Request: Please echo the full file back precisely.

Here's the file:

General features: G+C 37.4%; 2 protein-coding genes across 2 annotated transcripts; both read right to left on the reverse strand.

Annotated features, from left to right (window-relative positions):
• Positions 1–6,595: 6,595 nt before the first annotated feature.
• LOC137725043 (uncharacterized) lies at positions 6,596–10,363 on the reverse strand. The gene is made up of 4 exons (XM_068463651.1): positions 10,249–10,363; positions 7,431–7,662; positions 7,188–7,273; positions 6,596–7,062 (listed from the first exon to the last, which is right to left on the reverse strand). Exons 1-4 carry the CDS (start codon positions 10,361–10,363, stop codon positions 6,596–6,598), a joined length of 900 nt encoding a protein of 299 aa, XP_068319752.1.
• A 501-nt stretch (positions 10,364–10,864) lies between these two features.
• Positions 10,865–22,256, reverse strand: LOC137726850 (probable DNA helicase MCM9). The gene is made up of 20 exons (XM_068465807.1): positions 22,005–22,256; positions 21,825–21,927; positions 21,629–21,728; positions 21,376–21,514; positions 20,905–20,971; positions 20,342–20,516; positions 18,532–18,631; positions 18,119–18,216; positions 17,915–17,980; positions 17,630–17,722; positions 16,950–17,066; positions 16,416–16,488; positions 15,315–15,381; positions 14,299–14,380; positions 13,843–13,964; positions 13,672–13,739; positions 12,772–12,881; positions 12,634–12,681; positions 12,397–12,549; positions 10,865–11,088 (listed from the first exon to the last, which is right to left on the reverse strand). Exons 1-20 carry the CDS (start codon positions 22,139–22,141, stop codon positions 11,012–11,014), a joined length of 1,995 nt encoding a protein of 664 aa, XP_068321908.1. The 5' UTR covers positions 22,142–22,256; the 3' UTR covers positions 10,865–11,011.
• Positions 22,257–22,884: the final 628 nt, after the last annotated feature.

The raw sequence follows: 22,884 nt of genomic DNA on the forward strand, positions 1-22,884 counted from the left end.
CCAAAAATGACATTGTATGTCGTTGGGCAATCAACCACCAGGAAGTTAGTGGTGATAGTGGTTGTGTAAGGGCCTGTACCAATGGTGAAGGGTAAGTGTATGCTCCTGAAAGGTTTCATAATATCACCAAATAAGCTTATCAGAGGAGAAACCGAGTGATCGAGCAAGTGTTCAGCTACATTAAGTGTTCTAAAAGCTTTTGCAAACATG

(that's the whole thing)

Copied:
General features: G+C 37.4%; 2 protein-coding genes across 2 annotated transcripts; both read right to left on the reverse strand.

Annotated features, from left to right (window-relative positions):
• Positions 1–6,595: 6,595 nt before the first annotated feature.
• LOC137725043 (uncharacterized) lies at positions 6,596–10,363 on the reverse strand. The gene is made up of 4 exons (XM_068463651.1): positions 10,249–10,363; positions 7,431–7,662; positions 7,188–7,273; positions 6,596–7,062 (listed from the first exon to the last, which is right to left on the reverse strand). Exons 1-4 carry the CDS (start codon positions 10,361–10,363, stop codon positions 6,596–6,598), a joined length of 900 nt encoding a protein of 299 aa, XP_068319752.1.
• A 501-nt stretch (positions 10,364–10,864) lies between these two features.
• Positions 10,865–22,256, reverse strand: LOC137726850 (probable DNA helicase MCM9). The gene is made up of 20 exons (XM_068465807.1): positions 22,005–22,256; positions 21,825–21,927; positions 21,629–21,728; positions 21,376–21,514; positions 20,905–20,971; positions 20,342–20,516; positions 18,532–18,631; positions 18,119–18,216; positions 17,915–17,980; positions 17,630–17,722; positions 16,950–17,066; positions 16,416–16,488; positions 15,315–15,381; positions 14,299–14,380; positions 13,843–13,964; positions 13,672–13,739; positions 12,772–12,881; positions 12,634–12,681; positions 12,397–12,549; positions 10,865–11,088 (listed from the first exon to the last, which is right to left on the reverse strand). Exons 1-20 carry the CDS (start codon positions 22,139–22,141, stop codon positions 11,012–11,014), a joined length of 1,995 nt encoding a protein of 664 aa, XP_068321908.1. The 5' UTR covers positions 22,142–22,256; the 3' UTR covers positions 10,865–11,011.
• Positions 22,257–22,884: the final 628 nt, after the last annotated feature.

The raw sequence follows: 22,884 nt of genomic DNA on the forward strand, positions 1-22,884 counted from the left end.
CCAAAAATGACATTGTATGTCGTTGGGCAATCAACCACCAGGAAGTTAGTGGTGATAGTGGTTGTGTAAGGGCCTGTACCAATGGTGAAGGGTAAGTGTATGCTCCTGAAAGGTTTCATAATATCACCAAATAAGCTTATCAGAGGAGAAACCGAGTGATCGAGCAAGTGTTCAGCTACATTAAGTGTTCTAAAAGCTTTTGCAAACATG